# How much work would it take to horizontally accelerate an object with a mass of #8 kg# to #3 m/s# on a surface with a kinetic friction coefficient of #1 #?

Concept 1 In the problem, it is important to note that there is no friction. In the formula,

Concept 2 To solve the problem, you must use two formulas:

Substitute your values.

Solve.

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To calculate the work done to horizontally accelerate an object to a certain velocity against friction, we can use the work-energy principle.

The work done is equal to the change in kinetic energy of the object:

[ \text{Work} = \Delta KE ]

[ \text{Work} = \frac{1}{2} m (v_f^2 - v_i^2) ]

Where:

- ( m ) is the mass of the object (8 kg),
- ( v_f ) is the final velocity (3 m/s),
- ( v_i ) is the initial velocity (assumed to be 0 m/s since we're starting from rest).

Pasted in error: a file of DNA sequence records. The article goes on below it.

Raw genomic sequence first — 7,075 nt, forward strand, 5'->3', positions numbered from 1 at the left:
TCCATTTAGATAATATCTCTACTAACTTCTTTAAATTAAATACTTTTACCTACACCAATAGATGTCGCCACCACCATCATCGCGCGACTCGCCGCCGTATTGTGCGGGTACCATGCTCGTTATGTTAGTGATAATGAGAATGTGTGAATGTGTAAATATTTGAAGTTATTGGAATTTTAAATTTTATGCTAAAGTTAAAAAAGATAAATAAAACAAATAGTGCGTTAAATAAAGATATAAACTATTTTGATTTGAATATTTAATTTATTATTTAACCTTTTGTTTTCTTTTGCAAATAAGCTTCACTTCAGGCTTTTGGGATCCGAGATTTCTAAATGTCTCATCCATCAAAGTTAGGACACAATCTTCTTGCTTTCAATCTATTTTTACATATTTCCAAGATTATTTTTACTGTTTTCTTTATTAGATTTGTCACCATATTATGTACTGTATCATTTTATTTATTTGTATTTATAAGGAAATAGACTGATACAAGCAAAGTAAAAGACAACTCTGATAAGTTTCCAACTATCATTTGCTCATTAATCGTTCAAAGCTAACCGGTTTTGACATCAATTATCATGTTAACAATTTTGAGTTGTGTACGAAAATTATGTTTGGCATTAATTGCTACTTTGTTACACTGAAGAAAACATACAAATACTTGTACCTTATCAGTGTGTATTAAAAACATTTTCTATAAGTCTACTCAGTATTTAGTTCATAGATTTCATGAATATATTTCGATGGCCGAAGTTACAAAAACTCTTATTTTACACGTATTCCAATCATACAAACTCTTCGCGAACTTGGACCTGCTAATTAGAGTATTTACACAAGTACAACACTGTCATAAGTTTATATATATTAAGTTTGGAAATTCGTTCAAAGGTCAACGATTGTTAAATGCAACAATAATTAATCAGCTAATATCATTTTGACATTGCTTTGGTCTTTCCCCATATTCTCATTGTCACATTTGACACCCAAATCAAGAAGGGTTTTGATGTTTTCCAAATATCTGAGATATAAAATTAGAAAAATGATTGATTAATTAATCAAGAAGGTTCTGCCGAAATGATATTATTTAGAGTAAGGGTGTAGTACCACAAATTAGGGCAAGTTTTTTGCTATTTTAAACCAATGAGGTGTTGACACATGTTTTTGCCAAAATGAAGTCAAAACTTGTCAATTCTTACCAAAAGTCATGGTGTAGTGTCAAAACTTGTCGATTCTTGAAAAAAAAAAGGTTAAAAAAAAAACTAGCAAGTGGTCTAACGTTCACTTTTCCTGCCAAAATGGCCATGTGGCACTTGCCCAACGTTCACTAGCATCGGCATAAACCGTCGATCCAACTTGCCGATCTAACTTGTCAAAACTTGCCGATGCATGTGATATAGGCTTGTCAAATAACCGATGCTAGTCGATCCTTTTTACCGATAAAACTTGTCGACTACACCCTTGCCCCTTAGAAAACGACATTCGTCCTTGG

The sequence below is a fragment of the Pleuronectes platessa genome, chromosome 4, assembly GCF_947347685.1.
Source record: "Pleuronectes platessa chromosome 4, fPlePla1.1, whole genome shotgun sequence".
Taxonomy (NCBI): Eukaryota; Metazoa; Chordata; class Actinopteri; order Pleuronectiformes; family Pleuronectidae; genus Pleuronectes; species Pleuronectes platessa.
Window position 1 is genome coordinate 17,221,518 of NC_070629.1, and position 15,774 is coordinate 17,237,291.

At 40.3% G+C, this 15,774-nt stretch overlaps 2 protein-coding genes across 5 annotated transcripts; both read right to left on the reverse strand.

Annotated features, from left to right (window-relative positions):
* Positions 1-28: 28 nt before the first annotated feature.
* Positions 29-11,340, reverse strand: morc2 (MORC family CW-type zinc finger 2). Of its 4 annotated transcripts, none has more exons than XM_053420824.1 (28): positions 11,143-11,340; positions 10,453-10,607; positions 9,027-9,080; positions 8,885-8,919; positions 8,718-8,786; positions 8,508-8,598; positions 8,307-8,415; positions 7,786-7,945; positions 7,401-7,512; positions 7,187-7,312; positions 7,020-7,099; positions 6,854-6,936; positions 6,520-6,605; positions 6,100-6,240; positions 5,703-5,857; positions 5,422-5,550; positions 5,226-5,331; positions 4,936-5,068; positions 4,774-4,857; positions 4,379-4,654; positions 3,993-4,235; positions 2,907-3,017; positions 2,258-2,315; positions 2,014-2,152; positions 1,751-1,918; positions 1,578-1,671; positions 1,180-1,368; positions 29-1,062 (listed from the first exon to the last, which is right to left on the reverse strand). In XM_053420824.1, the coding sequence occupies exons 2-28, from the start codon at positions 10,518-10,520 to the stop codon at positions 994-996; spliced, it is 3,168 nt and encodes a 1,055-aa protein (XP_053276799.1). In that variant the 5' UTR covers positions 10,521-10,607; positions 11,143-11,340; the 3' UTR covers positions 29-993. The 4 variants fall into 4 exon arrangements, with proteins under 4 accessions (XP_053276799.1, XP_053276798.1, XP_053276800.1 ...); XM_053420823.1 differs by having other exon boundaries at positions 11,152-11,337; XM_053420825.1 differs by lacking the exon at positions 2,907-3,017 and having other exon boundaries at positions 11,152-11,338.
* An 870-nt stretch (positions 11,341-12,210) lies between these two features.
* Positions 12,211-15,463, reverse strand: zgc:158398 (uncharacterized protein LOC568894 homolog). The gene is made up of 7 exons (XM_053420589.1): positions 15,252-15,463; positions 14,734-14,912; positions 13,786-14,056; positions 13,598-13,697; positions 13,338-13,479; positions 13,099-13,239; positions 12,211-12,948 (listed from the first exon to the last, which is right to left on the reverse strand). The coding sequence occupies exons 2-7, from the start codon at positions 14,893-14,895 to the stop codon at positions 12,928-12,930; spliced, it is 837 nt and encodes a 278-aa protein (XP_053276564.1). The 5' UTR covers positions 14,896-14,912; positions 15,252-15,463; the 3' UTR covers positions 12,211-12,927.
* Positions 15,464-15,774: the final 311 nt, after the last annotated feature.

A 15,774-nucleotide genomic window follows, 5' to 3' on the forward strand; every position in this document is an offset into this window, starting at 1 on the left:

Plugging in the values:

[ \text{Work} = \frac{1}{2} \times 8 \times (3^2 - 0^2) ]

[ \text{Work} = \frac{1}{2} \times 8 \times (9 - 0) ]

[ \text{Work} = \frac{1}{2} \times 8 \times 9 ]

[ \text{Work} = 36 \text{ J} ]

So, it would take 36 Joules of work to horizontally accelerate the object to a velocity of 3 m/s against a surface with a kinetic friction coefficient of 1.

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When evaluating a one-sided limit, you need to be careful when a quantity is approaching zero since its sign is different depending on which way it is approaching zero from. Let us look at some examples.

When evaluating a one-sided limit, you need to be careful when a quantity is approaching zero since its sign is different depending on which way it is approaching zero from. Let us look at some examples.

When evaluating a one-sided limit, you need to be careful when a quantity is approaching zero since its sign is different depending on which way it is approaching zero from. Let us look at some examples.

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